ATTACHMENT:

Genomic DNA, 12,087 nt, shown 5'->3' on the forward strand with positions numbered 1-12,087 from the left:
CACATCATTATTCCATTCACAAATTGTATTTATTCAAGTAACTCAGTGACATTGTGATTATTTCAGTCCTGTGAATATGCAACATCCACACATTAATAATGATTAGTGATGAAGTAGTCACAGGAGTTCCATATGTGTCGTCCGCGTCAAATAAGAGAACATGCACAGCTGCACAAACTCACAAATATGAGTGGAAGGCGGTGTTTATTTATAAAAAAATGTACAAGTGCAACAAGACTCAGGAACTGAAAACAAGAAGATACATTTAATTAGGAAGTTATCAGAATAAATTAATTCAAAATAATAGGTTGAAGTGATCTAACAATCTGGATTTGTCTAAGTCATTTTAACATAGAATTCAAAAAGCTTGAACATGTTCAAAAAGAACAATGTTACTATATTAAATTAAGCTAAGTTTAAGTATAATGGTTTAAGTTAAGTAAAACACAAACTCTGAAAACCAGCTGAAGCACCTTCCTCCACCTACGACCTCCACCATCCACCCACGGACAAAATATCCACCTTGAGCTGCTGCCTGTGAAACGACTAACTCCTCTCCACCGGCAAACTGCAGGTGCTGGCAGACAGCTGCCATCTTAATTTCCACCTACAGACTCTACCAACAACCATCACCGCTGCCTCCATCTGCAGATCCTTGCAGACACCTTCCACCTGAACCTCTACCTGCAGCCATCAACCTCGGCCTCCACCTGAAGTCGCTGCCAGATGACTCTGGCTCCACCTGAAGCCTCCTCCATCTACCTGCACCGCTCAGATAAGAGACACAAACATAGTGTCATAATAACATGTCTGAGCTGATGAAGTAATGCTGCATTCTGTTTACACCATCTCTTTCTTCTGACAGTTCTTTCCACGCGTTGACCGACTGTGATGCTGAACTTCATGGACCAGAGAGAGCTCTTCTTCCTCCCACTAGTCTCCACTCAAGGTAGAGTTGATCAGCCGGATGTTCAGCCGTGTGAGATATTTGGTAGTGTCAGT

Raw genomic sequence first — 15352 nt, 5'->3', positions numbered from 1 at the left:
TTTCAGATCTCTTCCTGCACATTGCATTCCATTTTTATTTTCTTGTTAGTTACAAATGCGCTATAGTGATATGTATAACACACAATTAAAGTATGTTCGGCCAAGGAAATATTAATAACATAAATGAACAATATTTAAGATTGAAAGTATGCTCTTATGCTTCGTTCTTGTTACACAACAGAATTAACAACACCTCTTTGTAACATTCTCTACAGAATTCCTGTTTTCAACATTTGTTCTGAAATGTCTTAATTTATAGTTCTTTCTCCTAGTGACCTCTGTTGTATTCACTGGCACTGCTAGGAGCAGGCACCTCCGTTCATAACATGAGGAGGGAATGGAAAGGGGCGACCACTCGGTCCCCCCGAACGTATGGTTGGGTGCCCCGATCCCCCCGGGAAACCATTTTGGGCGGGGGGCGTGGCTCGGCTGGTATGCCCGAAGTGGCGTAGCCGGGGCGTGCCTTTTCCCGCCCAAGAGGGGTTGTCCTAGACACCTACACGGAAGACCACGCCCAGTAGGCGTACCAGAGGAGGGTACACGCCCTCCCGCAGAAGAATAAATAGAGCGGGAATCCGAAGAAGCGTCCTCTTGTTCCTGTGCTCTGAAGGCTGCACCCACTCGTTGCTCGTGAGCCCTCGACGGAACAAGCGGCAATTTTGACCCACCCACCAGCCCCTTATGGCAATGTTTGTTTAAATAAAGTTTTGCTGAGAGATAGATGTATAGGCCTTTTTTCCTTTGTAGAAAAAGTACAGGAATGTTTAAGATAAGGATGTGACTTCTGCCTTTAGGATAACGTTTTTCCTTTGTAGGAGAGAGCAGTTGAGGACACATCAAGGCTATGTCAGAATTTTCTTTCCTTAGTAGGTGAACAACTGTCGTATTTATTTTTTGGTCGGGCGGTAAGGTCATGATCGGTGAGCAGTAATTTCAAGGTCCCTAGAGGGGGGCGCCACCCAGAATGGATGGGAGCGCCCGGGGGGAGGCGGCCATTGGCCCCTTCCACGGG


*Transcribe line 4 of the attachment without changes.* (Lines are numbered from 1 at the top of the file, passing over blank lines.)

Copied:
TTTCAGATCTCTTCCTGCACATTGCATTCCATTTTTATTTTCTTGTTAGTTACAAATGCGCTATAGTGATATGTATAACACACAATTAAAGTATGTTCGGCCAAGGAAATATTAATAACATAAATGAACAATATTTAAGATTGAAAGTATGCTCTTATGCTTCGTTCTTGTTACACAACAGAATTAACAACACCTCTTTGTAACATTCTCTACAGAATTCCTGTTTTCAACATTTGTTCTGAAATGTCTTAATTTATAGTTCTTTCTCCTAGTGACCTCTGTTGTATTCACTGGCACTGCTAGGAGCAGGCACCTCCGTTCATAACATGAGGAGGGAATGGAAAGGGGCGACCACTCGGTCCCCCCGAACGTATGGTTGGGTGCCCCGATCCCCCCGGGAAACCATTTTGGGCGGGGGGCGTGGCTCGGCTGGTATGCCCGAAGTGGCGTAGCCGGGGCGTGCCTTTTCCCGCCCAAGAGGGGTTGTCCTAGACACCTACACGGAAGACCACGCCCAGTAGGCGTACCAGAGGAGGGTACACGCCCTCCCGCAGAAGAATAAATAGAGCGGGAATCCGAAGAAGCGTCCTCTTGTTCCTGTGCTCTGAAGGCTGCACCCACTCGTTGCTCGTGAGCCCTCGACGGAACAAGCGGCAATTTTGACCCACCCACCAGCCCCTTATGGCAATGTTTGTTTAAATAAAGTTTTGCTGAGAGATAGATGTATAGGCCTTTTTTCCTTTGTAGAAAAAGTACAGGAATGTTTAAGATAAGGATGTGACTTCTGCCTTTAGGATAACGTTTTTCCTTTGTAGGAGAGAGCAGTTGAGGACACATCAAGGCTATGTCAGAATTTTCTTTCCTTAGTAGGTGAACAACTGTCGTATTTATTTTTTGGTCGGGCGGTAAGGTCATGATCGGTGAGCAGTAATTTCAAGGTCCCTAGAGGGGGGCGCCACCCAGAATGGATGGGAGCGCCCGGGGGGAGGCGGCCATTGGCCCCTTCCACGGG